Thus any decision-making technology, if transformed into artificially intelligent warfare, will yield unexpected results. Historical blueprints for creating Warbots are nonexistent. It’s all about working backward from what we want them to achieve. The question boils down to this: what kind of weapons are required by the armed forces? More specifically, what kind of drivers shape these requirements in the first place?
Reducing the first question to functional context disregards the most important paradigm which is cultural. This includes societal attitudes to war and how different strategic cultures rationalize violence as a means to an end. The other question relates to design, i.e. the engineering philosophy as well as the craft. Would we be able to say that Warbots are clever machines? Of course, these are far ahead of humans in terms of computing power, optimized decision-making agency in an extremely constrained environment, and agility of convergence, but would they be considered as ‘clever’ and ‘intuitively informed’ as humans? Isn’t it possible that autonomous problem-solving is being misunderstood here with intelligence?
Payne argues at length about how cyber security is being increasingly entangled with AI. To mitigate risks, organizations like DARPA regularly launch grand challenges for AI to automatically find vulnerabilities in code. While these challenges stop here due to ethical concerns, what stops attempts at the next obvious tactical maneuver which is turning defense into an attack by hacking the hacker? These competitions provide insights into new conundrums related to problems of attribution within the context of cyber warfare. If we cannot possibly know who has attacked us, how can we possibly launch a counter-offense without inviting chaos?
The situations become further complex when attempts like DeepMind increasingly imitate Asimov’s fictional universe, the terrain where Warbots design other Warbots. The new deep learning algorithms dive into particular environmental constraints and look for features serving as foundations for other reinforcement learning algorithms. This is a meta-learning frontier, where an autonomous agent tries to learn what other autonomous learners need to learn.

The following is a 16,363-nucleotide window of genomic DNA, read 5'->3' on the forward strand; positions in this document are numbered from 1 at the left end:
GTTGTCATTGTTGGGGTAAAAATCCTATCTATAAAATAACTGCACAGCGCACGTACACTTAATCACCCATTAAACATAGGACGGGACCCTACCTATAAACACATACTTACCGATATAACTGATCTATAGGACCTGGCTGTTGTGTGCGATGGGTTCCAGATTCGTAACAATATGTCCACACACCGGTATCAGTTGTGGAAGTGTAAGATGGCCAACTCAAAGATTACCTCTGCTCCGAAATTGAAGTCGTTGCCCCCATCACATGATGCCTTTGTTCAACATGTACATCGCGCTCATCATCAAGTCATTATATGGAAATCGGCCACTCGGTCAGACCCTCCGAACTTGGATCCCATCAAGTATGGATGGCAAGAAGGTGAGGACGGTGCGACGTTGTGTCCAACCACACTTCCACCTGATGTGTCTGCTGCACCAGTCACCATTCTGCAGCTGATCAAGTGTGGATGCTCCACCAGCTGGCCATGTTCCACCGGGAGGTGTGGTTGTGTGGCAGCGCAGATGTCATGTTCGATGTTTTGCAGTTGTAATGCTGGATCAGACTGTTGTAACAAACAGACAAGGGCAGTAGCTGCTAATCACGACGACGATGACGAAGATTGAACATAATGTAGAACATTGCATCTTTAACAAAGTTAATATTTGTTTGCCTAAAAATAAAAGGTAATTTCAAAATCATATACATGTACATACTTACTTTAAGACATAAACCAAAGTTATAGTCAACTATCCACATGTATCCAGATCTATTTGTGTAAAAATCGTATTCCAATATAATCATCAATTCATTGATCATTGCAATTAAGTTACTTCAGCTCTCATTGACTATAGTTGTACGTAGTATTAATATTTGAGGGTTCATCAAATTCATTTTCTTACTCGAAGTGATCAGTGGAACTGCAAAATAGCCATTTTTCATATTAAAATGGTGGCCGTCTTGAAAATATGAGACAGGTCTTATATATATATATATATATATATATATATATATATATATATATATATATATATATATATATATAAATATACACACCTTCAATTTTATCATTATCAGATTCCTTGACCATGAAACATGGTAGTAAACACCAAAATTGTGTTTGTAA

This is no surprise that the goal of DARPA’s AI Next program is to build autonomous computers that can reason and think in context and function more as colleagues than as tools. The subtle distinction between exploratory creativity and a transformational or collaborative one is hard to miss. Whether it is AlphaZero beating Gary Kasparov, the AlphaGo beating Lee Sedol, or the AI engine winning multi-player no-limit poker game, all are examples of learning by exploratory creativity at its best. Transformation creativity, however, is a true genius. Machines, in this sense, are excellent in ‘thinking’ but can they truly ‘create’? It is only possible if they can ‘understand’. Payne’s book not only raises a key strategic concern, but it is also timely as well, and equally likely to indulge both military professionals as well as practicing scientists.
As engineers, we are well familiar with the ways control systems fail and overshoot the bounds of stability. We are also aware of strategic analogs of unstable systems, for instance, Clausewitz’s constraints such as ‘fog-of-war’ and ‘friction’ leading to failure. Can we pursue research in directions where both concerns are combined to achieve semi-autonomous, artificially intelligent agents collaborating with humans and bound by our specific moral constraints? Only time will answer this question since boundaries between fact and fiction are already blurred. The real challenge lies in the preservation of the art of war while augmenting the science of it.
Dr. Asim Dilawar Bakhshi has been heading the department of software engineering in MCS campus NUST, Pakistan. He writes on the issues of education, technology, and culture.